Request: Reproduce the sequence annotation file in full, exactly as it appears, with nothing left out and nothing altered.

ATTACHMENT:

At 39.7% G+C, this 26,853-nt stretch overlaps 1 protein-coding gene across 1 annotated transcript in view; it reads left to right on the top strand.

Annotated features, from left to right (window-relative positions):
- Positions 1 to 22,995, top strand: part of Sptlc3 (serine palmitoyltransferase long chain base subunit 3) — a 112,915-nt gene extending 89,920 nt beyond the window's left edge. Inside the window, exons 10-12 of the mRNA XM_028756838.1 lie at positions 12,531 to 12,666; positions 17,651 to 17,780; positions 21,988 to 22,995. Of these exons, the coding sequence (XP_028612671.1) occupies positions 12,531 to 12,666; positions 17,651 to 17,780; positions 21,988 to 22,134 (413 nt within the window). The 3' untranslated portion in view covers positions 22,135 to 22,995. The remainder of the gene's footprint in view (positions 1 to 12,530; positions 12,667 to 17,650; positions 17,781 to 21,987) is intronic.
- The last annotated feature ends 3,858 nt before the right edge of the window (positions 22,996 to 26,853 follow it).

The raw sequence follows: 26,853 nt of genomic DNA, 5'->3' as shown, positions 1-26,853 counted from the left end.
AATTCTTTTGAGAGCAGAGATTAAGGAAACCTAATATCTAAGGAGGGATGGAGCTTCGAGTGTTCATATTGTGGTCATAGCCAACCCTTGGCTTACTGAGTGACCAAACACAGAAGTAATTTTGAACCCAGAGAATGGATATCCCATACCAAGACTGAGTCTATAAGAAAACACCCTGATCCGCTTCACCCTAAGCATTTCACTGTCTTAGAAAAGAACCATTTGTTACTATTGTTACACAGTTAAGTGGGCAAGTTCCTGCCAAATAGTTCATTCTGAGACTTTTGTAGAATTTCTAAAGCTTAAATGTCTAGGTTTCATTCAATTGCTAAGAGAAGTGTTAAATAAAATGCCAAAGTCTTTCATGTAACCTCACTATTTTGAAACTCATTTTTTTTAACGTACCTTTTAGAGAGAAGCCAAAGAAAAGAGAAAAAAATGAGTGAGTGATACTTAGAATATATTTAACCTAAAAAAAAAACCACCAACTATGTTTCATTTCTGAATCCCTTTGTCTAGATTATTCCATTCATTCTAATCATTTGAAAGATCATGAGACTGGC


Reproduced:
At 39.7% G+C, this 26,853-nt stretch overlaps 1 protein-coding gene across 1 annotated transcript in view; it reads left to right on the top strand.

Annotated features, from left to right (window-relative positions):
- Positions 1 to 22,995, top strand: part of Sptlc3 (serine palmitoyltransferase long chain base subunit 3) — a 112,915-nt gene extending 89,920 nt beyond the window's left edge. Inside the window, exons 10-12 of the mRNA XM_028756838.1 lie at positions 12,531 to 12,666; positions 17,651 to 17,780; positions 21,988 to 22,995. Of these exons, the coding sequence (XP_028612671.1) occupies positions 12,531 to 12,666; positions 17,651 to 17,780; positions 21,988 to 22,134 (413 nt within the window). The 3' untranslated portion in view covers positions 22,135 to 22,995. The remainder of the gene's footprint in view (positions 1 to 12,530; positions 12,667 to 17,650; positions 17,781 to 21,987) is intronic.
- The last annotated feature ends 3,858 nt before the right edge of the window (positions 22,996 to 26,853 follow it).

The raw sequence follows: 26,853 nt of genomic DNA, 5'->3' as shown, positions 1-26,853 counted from the left end.
AATTCTTTTGAGAGCAGAGATTAAGGAAACCTAATATCTAAGGAGGGATGGAGCTTCGAGTGTTCATATTGTGGTCATAGCCAACCCTTGGCTTACTGAGTGACCAAACACAGAAGTAATTTTGAACCCAGAGAATGGATATCCCATACCAAGACTGAGTCTATAAGAAAACACCCTGATCCGCTTCACCCTAAGCATTTCACTGTCTTAGAAAAGAACCATTTGTTACTATTGTTACACAGTTAAGTGGGCAAGTTCCTGCCAAATAGTTCATTCTGAGACTTTTGTAGAATTTCTAAAGCTTAAATGTCTAGGTTTCATTCAATTGCTAAGAGAAGTGTTAAATAAAATGCCAAAGTCTTTCATGTAACCTCACTATTTTGAAACTCATTTTTTTTAACGTACCTTTTAGAGAGAAGCCAAAGAAAAGAGAAAAAAATGAGTGAGTGATACTTAGAATATATTTAACCTAAAAAAAAAACCACCAACTATGTTTCATTTCTGAATCCCTTTGTCTAGATTATTCCATTCATTCTAATCATTTGAAAGATCATGAGACTGGC